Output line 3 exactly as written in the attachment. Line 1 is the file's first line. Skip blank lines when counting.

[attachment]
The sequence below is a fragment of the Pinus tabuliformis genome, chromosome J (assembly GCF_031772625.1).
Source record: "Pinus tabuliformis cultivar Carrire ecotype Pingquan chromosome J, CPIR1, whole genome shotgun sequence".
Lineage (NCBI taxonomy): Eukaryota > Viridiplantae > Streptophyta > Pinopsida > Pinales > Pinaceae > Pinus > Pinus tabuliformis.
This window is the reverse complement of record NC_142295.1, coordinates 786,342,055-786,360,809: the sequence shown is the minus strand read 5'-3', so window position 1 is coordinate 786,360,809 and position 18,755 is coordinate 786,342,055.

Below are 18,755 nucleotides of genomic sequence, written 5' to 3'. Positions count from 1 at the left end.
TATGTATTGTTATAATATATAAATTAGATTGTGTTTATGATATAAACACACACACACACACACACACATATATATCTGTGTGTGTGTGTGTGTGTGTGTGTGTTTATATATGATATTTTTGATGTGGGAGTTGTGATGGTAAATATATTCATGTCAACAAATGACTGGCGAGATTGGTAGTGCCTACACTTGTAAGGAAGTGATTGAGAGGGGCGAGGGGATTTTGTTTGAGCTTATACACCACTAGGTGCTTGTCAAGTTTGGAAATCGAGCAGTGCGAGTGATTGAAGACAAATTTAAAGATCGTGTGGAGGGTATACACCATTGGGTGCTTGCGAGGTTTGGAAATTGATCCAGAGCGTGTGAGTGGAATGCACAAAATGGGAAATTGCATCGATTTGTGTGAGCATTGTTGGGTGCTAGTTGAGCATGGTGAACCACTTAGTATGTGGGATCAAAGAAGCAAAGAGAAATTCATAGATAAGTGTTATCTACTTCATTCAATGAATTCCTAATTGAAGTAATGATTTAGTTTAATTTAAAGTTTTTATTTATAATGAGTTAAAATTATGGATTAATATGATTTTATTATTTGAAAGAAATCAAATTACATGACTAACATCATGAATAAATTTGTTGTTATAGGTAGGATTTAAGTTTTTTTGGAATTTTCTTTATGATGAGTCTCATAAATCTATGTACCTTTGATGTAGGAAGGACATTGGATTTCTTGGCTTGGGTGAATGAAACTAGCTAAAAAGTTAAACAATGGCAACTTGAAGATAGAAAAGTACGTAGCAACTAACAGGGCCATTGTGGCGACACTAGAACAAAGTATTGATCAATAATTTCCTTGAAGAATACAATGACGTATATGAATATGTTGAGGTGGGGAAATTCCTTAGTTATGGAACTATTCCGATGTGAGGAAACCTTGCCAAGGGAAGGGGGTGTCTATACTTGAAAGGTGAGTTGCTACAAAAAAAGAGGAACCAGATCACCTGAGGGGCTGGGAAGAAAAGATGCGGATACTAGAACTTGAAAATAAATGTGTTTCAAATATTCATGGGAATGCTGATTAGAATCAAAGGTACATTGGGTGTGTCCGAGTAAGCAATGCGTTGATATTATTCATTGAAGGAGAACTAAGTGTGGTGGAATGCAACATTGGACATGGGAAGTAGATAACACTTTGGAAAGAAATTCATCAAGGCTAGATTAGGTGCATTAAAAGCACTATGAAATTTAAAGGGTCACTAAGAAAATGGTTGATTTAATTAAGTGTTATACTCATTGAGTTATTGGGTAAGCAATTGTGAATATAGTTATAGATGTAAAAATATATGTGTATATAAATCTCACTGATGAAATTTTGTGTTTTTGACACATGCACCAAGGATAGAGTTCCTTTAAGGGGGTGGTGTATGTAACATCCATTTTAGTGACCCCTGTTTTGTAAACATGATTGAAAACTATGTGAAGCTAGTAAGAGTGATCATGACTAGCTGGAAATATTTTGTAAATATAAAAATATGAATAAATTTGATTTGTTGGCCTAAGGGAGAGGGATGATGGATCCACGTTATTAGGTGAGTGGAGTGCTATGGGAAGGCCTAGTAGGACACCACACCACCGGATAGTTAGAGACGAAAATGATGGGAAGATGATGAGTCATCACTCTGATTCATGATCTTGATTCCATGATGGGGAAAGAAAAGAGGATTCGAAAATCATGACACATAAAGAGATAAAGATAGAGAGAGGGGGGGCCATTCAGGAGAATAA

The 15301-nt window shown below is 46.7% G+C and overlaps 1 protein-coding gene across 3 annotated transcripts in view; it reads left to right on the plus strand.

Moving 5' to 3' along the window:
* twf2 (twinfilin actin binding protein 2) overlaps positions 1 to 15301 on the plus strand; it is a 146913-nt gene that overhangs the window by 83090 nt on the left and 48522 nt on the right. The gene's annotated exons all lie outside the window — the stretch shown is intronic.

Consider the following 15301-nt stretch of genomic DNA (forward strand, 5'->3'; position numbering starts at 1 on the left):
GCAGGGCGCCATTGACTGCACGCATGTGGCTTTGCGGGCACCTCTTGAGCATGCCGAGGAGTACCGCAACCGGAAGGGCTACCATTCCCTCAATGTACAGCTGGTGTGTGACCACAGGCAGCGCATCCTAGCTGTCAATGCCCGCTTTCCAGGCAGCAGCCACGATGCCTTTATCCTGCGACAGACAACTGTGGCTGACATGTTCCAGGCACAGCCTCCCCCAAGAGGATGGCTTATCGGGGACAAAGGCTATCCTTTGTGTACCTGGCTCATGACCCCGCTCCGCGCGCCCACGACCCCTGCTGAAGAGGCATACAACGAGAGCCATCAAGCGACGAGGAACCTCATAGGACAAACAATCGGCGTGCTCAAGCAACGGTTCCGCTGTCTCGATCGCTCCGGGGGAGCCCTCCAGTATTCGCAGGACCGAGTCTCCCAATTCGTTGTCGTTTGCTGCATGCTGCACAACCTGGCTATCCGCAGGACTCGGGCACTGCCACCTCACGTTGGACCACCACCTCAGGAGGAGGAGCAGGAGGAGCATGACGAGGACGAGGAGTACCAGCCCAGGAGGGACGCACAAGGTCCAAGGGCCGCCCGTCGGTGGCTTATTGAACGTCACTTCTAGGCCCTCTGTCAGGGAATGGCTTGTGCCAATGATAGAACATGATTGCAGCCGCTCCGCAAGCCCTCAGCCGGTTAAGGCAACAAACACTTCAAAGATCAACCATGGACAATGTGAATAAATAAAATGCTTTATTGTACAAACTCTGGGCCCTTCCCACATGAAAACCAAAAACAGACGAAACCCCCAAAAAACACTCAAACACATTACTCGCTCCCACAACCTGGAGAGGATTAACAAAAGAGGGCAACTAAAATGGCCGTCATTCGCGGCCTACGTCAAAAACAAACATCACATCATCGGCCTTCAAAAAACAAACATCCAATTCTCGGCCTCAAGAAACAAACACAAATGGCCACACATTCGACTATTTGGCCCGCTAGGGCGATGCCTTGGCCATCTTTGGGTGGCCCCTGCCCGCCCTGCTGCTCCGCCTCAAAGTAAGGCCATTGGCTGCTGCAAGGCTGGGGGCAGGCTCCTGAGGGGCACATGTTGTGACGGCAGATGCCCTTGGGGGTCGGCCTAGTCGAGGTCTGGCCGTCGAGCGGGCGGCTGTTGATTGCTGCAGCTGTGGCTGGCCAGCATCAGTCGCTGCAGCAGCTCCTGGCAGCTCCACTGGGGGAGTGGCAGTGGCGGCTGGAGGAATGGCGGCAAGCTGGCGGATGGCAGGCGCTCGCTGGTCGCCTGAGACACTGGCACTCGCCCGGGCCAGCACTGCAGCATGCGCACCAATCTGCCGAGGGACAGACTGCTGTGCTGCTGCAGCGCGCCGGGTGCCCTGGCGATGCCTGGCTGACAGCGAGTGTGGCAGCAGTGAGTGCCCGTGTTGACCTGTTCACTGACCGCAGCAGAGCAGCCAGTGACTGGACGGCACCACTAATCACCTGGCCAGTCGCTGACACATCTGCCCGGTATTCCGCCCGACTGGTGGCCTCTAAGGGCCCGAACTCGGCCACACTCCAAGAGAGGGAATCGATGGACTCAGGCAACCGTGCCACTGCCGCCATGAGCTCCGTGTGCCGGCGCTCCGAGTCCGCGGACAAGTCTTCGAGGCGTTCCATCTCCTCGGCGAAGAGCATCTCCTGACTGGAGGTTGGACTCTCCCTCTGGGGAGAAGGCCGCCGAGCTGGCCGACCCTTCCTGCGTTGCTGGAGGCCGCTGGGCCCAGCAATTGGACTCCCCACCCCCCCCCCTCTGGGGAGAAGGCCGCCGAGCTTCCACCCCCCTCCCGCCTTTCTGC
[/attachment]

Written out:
Lineage (NCBI taxonomy): Eukaryota > Viridiplantae > Streptophyta > Pinopsida > Pinales > Pinaceae > Pinus > Pinus tabuliformis.